In the 1840s, John O’Sullivan was the first to coin the term “Manifest Destiny” in an essay entitled “Annexation” in the July-August 1845 issue of the Democratic Review. In the work, he voiced support for the American acquisition of Texas, believing that it was the “fulfillment of our manifest destiny to overspread the continent allotted by Providence for the free development of our yearly multiplying millions” (Mountjoy 10). By doing so, he was the main propagator of the notion that newly discovered land belonged in the hands of white settlers (Stefancic 532). The concept incorporated two interrelated components: the expansionist mission to settle the land to the Pacific shore, eventually establishing commerce with Asia, and the belief in Anglo-Saxon racial superiority. With the first component, came the justification for Indian removal, the annexation of Texas, and the lust for Mexico’s land. With the second component, Anglo-Saxonism and racial superiority was entangled with the economic desire for trade and expansion, resulting in the closing of the frontier in the West, and the victory of the United States in the Spanish-American war. The end result was the taking of the Philippines, Guam, and Puerto Rico and the establishment of the United States as a world military and colonial power (Saito 146-160).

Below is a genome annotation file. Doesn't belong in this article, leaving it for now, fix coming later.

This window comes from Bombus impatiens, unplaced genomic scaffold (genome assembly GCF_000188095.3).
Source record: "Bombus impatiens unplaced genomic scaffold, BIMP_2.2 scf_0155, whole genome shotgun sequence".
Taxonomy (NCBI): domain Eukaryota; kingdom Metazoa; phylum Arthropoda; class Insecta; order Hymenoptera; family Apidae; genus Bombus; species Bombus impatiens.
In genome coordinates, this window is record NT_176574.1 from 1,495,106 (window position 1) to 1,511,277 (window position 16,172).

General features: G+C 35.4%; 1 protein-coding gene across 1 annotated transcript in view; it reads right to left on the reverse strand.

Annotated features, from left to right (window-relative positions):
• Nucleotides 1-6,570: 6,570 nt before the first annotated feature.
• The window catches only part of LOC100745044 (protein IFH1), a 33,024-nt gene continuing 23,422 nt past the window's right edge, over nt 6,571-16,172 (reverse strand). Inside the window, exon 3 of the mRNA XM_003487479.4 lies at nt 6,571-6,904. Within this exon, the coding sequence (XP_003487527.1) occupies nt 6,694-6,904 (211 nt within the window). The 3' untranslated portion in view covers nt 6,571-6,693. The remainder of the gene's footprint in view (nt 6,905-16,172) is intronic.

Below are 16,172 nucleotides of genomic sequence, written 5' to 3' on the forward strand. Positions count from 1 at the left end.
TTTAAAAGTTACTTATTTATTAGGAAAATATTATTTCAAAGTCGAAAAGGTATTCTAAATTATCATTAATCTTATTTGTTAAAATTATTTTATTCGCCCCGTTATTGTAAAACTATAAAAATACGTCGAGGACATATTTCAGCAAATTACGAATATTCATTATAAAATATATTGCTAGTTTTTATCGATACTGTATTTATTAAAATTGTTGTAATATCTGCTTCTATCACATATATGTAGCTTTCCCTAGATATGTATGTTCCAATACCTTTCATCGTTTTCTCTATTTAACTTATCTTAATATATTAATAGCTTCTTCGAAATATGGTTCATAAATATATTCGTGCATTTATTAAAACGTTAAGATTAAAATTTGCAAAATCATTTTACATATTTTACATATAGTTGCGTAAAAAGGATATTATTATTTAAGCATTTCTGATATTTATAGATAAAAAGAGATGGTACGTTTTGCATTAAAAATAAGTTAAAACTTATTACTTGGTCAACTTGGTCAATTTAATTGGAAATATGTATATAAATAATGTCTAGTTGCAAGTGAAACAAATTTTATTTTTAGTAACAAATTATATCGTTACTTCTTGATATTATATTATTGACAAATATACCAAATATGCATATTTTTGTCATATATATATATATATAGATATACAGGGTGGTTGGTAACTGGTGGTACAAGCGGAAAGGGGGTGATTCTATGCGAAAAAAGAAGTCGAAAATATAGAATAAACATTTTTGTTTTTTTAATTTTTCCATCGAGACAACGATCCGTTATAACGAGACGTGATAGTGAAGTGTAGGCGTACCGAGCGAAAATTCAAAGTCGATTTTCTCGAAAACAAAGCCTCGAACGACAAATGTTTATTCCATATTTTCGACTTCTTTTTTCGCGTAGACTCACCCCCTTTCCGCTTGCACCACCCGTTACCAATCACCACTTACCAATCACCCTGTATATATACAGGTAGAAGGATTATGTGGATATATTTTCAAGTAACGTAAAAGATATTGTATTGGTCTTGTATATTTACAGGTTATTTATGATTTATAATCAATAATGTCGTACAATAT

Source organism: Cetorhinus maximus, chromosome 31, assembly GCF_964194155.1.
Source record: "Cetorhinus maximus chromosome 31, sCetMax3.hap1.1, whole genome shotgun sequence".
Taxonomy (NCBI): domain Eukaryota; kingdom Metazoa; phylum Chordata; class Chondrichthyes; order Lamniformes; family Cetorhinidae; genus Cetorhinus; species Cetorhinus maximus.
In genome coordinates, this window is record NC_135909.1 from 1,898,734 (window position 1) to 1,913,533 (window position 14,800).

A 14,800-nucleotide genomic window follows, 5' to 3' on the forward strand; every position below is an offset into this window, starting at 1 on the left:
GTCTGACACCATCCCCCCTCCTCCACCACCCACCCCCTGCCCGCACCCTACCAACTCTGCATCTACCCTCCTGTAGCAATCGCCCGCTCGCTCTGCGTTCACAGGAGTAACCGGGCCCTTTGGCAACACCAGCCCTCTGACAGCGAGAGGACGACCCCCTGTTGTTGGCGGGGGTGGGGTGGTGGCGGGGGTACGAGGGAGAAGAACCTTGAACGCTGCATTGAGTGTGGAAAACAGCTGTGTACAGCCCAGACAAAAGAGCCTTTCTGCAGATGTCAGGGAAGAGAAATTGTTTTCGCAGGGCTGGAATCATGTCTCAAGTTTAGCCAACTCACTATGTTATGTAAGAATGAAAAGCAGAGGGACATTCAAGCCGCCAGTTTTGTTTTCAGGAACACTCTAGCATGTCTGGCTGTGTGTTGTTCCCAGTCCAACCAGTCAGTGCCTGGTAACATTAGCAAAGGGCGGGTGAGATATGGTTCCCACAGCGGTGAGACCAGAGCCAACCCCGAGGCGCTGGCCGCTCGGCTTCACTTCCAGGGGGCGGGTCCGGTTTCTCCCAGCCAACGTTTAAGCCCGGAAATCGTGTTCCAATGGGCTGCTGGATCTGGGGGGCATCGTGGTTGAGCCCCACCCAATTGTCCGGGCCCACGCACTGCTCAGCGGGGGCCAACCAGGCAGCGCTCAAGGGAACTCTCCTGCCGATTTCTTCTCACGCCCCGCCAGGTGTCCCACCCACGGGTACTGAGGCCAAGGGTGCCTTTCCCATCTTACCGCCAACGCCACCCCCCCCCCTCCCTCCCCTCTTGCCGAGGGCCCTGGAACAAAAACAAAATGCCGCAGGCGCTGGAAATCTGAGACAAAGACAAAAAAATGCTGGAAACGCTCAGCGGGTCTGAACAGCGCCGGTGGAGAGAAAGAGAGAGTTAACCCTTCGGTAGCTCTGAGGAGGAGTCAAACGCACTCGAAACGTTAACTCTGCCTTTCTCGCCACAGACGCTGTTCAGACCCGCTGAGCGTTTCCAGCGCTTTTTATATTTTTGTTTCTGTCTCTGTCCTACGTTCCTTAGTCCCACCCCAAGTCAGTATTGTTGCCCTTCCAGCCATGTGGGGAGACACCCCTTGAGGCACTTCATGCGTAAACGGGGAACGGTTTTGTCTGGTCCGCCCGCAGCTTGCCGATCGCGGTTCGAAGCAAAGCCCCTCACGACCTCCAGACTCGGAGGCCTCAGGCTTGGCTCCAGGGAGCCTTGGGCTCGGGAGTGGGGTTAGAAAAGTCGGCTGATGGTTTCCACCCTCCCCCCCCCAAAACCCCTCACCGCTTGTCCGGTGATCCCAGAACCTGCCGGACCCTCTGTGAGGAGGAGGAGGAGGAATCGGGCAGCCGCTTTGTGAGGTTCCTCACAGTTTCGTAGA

Within the following centuries, Manifest Destiny was to become a critical basis not only for expansion, but also for racial segregation, as it advocated for the fundamental separation between Anglo-Saxons and other races such as Asians and Africans. Much of the discord between African-Americans and whites – the Ferguson riots being a prime example – may thus be seen as one of the results in the propagation of Manifest Destiny as a political principle. Its distinctly moral dimensions, thus, must be examined further, and not only by academics, but also of the ordinary layperson, if only to encourage critical thinking and careful examination of their widely held beliefs.
Blair, Peter Hunter. An Introduction to Anglo-Saxon England. Cambridge: Cambridge Universtiy Press, 2003. Print.
Coles, Roberta. “Manifest Destiny Adapted for 1990s War Discourse: Mission and Destiny Intertwined” Sociology of Religion 63.4 (2002):403-426. Print.
Horsman, Reginald. Race and Manifest Destiny. Harvard: Harvard College, 1981. Print.
Mountjoy, Shane. Manifest Destiny: Westward Expansion. New York: Infobase Publishing, 2009. Print.
Saito, Natsu Taylor. Meeting the Enemy: American Exceptionalism and International Law. New York: NYU Press, 2010. Print.
Stefancic, Jean. “Terrace v. Thompson and the Legacy of Manifest Destiny. 12 Nev. Law Journal 532 (2012). Print.